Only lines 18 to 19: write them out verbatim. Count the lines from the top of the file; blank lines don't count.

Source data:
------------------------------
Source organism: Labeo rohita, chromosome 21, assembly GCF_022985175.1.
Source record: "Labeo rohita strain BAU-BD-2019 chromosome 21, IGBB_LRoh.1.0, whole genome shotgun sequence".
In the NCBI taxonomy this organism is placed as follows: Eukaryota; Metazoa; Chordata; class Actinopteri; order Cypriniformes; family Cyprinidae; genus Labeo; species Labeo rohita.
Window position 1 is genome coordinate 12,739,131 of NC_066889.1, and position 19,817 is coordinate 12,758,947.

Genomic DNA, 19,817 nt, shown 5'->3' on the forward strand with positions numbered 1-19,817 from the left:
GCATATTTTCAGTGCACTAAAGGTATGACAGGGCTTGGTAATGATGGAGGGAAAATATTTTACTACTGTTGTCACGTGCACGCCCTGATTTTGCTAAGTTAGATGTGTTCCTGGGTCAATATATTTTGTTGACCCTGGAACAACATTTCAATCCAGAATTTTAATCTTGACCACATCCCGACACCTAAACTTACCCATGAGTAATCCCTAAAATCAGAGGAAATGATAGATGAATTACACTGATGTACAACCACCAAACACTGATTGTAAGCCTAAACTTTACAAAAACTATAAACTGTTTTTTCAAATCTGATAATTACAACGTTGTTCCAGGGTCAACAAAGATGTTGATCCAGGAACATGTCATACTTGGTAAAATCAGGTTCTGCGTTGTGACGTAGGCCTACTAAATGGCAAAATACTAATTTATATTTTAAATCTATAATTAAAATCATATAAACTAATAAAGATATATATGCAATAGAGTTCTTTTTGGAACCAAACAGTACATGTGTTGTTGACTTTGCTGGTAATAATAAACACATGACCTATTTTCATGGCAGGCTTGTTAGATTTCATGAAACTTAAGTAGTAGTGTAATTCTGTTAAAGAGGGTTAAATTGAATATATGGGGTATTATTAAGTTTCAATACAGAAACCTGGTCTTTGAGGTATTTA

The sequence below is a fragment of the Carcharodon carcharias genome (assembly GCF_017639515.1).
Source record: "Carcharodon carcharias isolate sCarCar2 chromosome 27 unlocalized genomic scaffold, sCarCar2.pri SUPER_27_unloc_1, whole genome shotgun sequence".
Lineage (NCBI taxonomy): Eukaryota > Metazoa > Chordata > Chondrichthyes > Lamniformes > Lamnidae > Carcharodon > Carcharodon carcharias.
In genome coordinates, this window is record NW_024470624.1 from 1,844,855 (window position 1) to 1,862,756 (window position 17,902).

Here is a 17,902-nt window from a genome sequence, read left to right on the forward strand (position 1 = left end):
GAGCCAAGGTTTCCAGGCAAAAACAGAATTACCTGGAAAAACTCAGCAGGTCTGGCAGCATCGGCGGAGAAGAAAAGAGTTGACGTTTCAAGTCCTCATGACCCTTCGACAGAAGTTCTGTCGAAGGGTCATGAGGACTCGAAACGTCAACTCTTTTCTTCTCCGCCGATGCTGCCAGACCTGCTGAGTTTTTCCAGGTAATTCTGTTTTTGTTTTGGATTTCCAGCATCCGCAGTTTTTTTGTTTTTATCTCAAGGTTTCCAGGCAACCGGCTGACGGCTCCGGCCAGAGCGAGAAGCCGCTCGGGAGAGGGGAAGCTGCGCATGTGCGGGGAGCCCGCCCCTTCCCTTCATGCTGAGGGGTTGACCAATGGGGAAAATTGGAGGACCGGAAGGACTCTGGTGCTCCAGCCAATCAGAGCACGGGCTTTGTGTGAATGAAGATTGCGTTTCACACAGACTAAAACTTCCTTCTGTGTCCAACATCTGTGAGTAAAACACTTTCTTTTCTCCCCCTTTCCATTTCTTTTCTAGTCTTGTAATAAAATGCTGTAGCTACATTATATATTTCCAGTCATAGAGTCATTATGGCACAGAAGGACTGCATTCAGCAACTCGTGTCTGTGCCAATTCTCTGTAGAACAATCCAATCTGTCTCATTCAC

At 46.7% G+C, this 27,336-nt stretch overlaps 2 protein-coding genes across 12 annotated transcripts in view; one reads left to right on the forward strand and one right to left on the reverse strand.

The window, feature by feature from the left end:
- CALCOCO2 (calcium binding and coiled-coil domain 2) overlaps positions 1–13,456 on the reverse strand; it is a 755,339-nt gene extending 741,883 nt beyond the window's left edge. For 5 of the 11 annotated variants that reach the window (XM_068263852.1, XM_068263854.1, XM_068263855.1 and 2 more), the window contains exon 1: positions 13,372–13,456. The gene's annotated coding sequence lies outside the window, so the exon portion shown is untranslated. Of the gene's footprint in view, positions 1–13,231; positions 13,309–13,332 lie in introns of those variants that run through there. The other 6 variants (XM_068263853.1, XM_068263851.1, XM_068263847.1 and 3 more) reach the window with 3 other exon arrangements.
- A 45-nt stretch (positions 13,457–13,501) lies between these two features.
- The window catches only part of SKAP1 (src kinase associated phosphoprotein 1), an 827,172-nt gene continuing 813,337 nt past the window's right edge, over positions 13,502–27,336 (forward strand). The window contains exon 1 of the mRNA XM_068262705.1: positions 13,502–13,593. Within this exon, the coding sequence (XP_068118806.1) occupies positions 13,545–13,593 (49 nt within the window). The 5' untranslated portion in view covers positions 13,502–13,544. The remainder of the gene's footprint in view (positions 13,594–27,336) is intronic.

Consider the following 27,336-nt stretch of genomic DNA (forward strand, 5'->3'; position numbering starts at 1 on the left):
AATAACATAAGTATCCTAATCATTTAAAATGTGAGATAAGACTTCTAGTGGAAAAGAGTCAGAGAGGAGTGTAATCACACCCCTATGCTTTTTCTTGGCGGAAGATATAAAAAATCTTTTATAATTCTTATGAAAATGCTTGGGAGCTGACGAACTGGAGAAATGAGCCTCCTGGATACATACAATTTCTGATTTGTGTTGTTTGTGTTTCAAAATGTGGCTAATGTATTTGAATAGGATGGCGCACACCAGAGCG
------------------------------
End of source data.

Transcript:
Consider the following 27,336-nt stretch of genomic DNA (forward strand, 5'->3'; position numbering starts at 1 on the left):
AATAACATAAGTATCCTAATCATTTAAAATGTGAGATAAGACTTCTAGTGGAAAAGAGTCAGAGAGGAGTGTAATCACACCCCTATGCTTTTTCTTGGCGGAAGATATAAAAAATCTTTTATAATTCTTATGAAAATGCTTGGGAGCTGACGAACTGGAGAAATGAGCCTCCTGGATACATACAATTTCTGATTTGTGTTGTTTGTGTTTCAAAATGTGGCTAATGTATTTGAATAGGATGGCGCACACCAGAGCG